And a couple of articles from Consumer Reports:
8 Great Ways to Save on the Cost of Eyeglasses
Here’s how to shop smarter at every step of the process—without skimping on quality.
By Anthony Giorgianni
December 29, 2016
1. Study Up
It’s smart to research your choices, even before you have your eyes examined, so that you will know what to ask, understand your options better, and avoid being oversold on extras you don’t need.
There are many good online resources you can use to find information, including AllAboutVision.com, Eyeglasses.com, and LensesRx.com. Look for advice on choosing lenses, frames, and add-ons, such as anti-reflective coatings.
2. Talk to Your Eye Doctor
If your prescription is more than a year old, you’ll need a new eye exam, says James Wachter, an optometrist at Clarkson Eyecare in St. Louis. While at the doctor’s, ask for recommendations about which lenses and frames are right for you. For example, your ophthalmologist may recommend a certain type of progressive lens or a specific material for your lenses. Or he or she may advise you to avoid frames that can’t properly accommodate your prescription—rimless models that won’t look right with thick lenses, for instance, or frames that are too narrow to handle the multiple vision fields in progressive and other multifocal lenses.
Ask the doctor to measure what’s called your pupillary distance or PD (the distance between the center of each of your pupils) and include it on your prescription. You’ll need the PD (two for multifocal lenses) if you decide to order lenses online. Some eyewear websites give you instructions on how to measure it yourself, but Adam Gordon, O.D., a clinical associate professor of optometry at the University of Alabama at Birmingham, says that a professional will be able to do it more accurately. At least five states—Alaska, Arizona, Kansas, Massachusetts and New Mexico—require that doctors provide you with your PD. So when you book your exam, verify that your eye doctor will give it to you, advises Gordon. Some doctors charge extra for this service unless you’re ordering glasses from them. If your doctor won’t provide your PD or charges for it, consider going elsewhere. If you decide to pay for a PD measurement, Warby Parker will reimburse you up to $50 as long as you buy glasses from one of its outlets.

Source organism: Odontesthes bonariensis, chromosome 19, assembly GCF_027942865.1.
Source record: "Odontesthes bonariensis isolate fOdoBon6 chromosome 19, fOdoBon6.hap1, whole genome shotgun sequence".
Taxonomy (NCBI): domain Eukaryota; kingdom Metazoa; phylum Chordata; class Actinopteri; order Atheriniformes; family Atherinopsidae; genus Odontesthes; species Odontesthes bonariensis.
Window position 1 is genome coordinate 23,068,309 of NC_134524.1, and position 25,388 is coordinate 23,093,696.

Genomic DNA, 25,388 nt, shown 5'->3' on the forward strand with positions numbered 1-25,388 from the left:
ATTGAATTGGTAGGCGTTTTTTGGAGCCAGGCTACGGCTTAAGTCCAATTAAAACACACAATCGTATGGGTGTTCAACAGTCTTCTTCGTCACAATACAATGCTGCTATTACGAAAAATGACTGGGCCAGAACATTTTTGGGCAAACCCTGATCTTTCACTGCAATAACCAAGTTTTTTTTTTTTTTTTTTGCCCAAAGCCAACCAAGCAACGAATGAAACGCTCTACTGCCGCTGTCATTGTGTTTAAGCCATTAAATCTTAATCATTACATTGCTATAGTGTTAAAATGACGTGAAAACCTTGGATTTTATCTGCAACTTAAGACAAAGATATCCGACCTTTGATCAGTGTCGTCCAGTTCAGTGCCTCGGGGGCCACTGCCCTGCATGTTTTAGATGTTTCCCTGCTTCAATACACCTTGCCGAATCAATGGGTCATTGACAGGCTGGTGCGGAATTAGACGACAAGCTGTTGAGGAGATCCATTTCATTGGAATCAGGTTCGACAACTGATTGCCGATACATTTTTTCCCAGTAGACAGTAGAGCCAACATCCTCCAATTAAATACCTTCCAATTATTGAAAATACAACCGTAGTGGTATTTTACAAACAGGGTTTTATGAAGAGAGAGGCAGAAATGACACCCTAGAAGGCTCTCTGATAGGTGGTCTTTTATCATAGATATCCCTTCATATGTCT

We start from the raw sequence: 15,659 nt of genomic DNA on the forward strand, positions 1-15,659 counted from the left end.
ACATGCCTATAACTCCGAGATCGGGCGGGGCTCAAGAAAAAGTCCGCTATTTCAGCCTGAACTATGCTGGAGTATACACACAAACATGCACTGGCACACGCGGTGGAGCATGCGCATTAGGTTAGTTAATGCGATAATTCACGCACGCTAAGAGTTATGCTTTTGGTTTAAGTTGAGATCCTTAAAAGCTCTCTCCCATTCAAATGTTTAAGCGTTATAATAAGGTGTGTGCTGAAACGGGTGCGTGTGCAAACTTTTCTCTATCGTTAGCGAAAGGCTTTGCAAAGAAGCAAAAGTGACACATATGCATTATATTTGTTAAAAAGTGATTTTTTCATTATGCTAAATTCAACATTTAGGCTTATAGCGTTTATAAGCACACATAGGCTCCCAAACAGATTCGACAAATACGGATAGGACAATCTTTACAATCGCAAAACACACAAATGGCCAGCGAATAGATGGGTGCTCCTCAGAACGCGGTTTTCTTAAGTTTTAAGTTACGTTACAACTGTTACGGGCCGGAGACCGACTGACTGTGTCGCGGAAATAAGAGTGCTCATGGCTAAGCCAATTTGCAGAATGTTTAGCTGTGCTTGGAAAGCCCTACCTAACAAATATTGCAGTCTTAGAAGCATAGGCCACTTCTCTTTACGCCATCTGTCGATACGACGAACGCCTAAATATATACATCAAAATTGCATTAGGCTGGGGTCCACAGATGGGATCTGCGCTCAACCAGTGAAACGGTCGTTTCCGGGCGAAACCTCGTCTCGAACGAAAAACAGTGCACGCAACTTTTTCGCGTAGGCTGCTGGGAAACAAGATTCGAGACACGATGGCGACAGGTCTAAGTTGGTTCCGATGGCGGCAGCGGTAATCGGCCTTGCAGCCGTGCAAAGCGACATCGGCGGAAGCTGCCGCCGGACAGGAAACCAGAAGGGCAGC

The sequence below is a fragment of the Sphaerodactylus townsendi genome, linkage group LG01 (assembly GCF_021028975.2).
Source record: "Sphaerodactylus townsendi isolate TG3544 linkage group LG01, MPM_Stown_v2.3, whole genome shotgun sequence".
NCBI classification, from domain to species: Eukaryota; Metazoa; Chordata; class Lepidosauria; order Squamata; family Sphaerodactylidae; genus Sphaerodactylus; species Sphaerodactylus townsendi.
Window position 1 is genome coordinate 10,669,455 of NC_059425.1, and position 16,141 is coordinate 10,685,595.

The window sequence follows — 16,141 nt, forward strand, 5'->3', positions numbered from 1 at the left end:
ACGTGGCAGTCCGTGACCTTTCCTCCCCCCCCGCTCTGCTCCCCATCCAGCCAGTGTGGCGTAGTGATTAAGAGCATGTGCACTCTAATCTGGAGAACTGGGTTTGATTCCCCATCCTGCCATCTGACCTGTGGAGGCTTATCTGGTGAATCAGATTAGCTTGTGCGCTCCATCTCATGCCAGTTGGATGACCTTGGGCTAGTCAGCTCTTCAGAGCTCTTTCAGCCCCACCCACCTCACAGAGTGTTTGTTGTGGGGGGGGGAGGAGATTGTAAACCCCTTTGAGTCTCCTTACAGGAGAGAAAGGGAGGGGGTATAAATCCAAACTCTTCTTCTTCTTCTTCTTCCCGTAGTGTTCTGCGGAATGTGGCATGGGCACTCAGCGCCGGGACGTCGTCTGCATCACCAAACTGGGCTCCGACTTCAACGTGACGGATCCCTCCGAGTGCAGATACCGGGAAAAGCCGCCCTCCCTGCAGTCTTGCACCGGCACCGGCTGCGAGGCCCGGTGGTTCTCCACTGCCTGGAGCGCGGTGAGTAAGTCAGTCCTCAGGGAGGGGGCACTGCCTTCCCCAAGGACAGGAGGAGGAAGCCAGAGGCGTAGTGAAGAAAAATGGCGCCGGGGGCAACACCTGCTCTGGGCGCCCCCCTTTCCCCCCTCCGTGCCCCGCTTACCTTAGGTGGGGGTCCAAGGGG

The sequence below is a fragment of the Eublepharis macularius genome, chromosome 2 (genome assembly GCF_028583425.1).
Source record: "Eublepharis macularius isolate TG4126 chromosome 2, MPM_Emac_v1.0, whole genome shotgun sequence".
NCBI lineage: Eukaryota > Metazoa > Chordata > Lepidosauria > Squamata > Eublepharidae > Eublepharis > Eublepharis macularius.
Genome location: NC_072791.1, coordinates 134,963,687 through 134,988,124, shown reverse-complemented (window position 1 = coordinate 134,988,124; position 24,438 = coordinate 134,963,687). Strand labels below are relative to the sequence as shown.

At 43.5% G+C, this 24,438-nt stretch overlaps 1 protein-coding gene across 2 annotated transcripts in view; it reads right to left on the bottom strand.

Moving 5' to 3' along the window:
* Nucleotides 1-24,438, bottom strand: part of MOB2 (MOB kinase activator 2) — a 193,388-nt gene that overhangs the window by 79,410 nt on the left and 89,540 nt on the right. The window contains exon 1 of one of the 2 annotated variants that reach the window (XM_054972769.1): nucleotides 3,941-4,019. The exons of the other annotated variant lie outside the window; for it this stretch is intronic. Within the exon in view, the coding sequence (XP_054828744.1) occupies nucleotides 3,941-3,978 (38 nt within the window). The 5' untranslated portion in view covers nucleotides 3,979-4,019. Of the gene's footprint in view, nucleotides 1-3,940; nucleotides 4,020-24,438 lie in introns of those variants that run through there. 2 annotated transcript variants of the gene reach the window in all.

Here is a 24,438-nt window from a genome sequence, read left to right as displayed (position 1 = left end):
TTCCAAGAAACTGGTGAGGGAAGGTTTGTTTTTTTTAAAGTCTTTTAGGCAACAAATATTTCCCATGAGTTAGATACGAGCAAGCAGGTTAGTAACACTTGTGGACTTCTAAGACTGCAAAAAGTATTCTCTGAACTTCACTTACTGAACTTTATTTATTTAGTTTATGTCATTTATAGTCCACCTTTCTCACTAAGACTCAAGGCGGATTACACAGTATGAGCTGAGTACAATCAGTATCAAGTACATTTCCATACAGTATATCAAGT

3. Explore Frames
If your doctor sells frames, start by trying on some from his or her selection. Make note of the brand, model, and size of the frames you like. Also record prices and details about the seller’s return policies and warranty. (You’ll need to know the cost of eyeglasses in order to comparison shop.)
4. Compare Your Options
Once you’ve narrowed the frame choices, use a web search to find and price your favorite pairs, which in most cases you’re likely to find online. Get the prices on lenses, too, when considering the cost of eyeglasses, so that you can compare. One potential shortcut: If your eye exam was at Costco, Sam’s Club, or Walmart and you find a frame you like at the same store, our survey results suggest that you’ll likely be satisfied if you simply go ahead and order your lenses there. The same goes for Warby Parker if you have a simple, single-vision prescription. If you don’t, you can probably find less expensive lenses elsewhere.
If you find better prices as you search, call or visit the store where you originally discovered your favorite frames and ask it to match your lowest price. When looking for the best deal on the cost of eyeglasses, it’s only fair to give the store the chance to reduce its price, especially if the staff spent time answering your questions. It may be worth paying more to deal with a professional in person, especially if you’re ordering multifocal lenses or have a strong prescription. And it’s good to support a local business you may need for frame adjustments later on. Finally, if you’re haggle-averse, you’re not alone. Relatively few of our survey respondents tried negotiating for a discount. But of those who did, nearly half were successful, and more than a quarter of them saved $100 or more.
6. Divide and Conquer
If a single retailer doesn’t provide everything you need, consider splitting up the process. You might have your eyes examined at your doctor’s office, take advantage of the savings you can get buying frames online, and have the lenses made at Costco or Walmart, for example.
7. Don’t Pay for Add-ons That Don’t Add Up
In our reader survey, half the respondents said they paid extra for scratch-resistant coatings, and 22 percent shelled out for coatings that offer ultraviolet protection.
But all plastic lenses already have an anti-scratch coating on the front of the lens, says Karl Citek, an optometry professor at Pacific University in Forest Grove, Ore. And most lenses nowadays completely protect wearers from harmful UV light from the sun without any add-ons. One more to skip: coatings that block blue light. The science connecting long-term exposure to blue light to damage to part of the retina is weak, says James Sheedy, Pacific University professor emeritus of optometry, who has studied the effect of blue light on the eyes. One add-on that he does say may be worth paying for is an anti-reflective coating. It reduces glare on the front and back of the lenses, making them easier to look through—especially at night—and also lets other people see your eyes better, he explains.